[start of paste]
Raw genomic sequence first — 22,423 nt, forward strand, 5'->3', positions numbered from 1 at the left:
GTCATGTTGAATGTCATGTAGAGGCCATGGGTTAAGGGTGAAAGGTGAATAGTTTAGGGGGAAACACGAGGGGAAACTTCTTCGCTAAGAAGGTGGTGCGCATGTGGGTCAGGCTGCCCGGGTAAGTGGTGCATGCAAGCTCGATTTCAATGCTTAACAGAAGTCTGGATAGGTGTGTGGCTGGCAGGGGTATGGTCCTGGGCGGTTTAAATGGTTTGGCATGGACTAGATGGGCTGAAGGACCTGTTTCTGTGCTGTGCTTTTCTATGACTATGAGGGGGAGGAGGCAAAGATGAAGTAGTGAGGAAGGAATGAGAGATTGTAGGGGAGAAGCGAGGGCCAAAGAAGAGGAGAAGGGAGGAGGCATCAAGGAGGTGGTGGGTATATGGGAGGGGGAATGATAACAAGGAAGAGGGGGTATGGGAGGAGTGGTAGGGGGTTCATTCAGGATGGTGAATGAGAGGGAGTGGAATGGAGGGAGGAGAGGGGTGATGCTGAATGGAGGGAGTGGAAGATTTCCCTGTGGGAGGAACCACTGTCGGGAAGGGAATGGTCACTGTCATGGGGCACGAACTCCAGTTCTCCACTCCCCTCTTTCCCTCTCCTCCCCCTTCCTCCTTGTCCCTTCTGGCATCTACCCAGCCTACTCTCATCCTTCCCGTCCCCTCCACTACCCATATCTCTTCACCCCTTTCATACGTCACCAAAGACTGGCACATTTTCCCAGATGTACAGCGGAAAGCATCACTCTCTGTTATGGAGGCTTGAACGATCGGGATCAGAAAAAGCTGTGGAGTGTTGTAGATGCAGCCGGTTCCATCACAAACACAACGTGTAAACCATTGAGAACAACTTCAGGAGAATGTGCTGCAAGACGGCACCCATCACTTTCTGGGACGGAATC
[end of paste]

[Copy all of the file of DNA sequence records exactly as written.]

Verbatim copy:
Raw genomic sequence first — 22,423 nt, forward strand, 5'->3', positions numbered from 1 at the left:
GTCATGTTGAATGTCATGTAGAGGCCATGGGTTAAGGGTGAAAGGTGAATAGTTTAGGGGGAAACACGAGGGGAAACTTCTTCGCTAAGAAGGTGGTGCGCATGTGGGTCAGGCTGCCCGGGTAAGTGGTGCATGCAAGCTCGATTTCAATGCTTAACAGAAGTCTGGATAGGTGTGTGGCTGGCAGGGGTATGGTCCTGGGCGGTTTAAATGGTTTGGCATGGACTAGATGGGCTGAAGGACCTGTTTCTGTGCTGTGCTTTTCTATGACTATGAGGGGGAGGAGGCAAAGATGAAGTAGTGAGGAAGGAATGAGAGATTGTAGGGGAGAAGCGAGGGCCAAAGAAGAGGAGAAGGGAGGAGGCATCAAGGAGGTGGTGGGTATATGGGAGGGGGAATGATAACAAGGAAGAGGGGGTATGGGAGGAGTGGTAGGGGGTTCATTCAGGATGGTGAATGAGAGGGAGTGGAATGGAGGGAGGAGAGGGGTGATGCTGAATGGAGGGAGTGGAAGATTTCCCTGTGGGAGGAACCACTGTCGGGAAGGGAATGGTCACTGTCATGGGGCACGAACTCCAGTTCTCCACTCCCCTCTTTCCCTCTCCTCCCCCTTCCTCCTTGTCCCTTCTGGCATCTACCCAGCCTACTCTCATCCTTCCCGTCCCCTCCACTACCCATATCTCTTCACCCCTTTCATACGTCACCAAAGACTGGCACATTTTCCCAGATGTACAGCGGAAAGCATCACTCTCTGTTATGGAGGCTTGAACGATCGGGATCAGAAAAAGCTGTGGAGTGTTGTAGATGCAGCCGGTTCCATCACAAACACAACGTGTAAACCATTGAGAACAACTTCAGGAGAATGTGCTGCAAGACGGCACCCATCACTTTCTGGGACGGAATC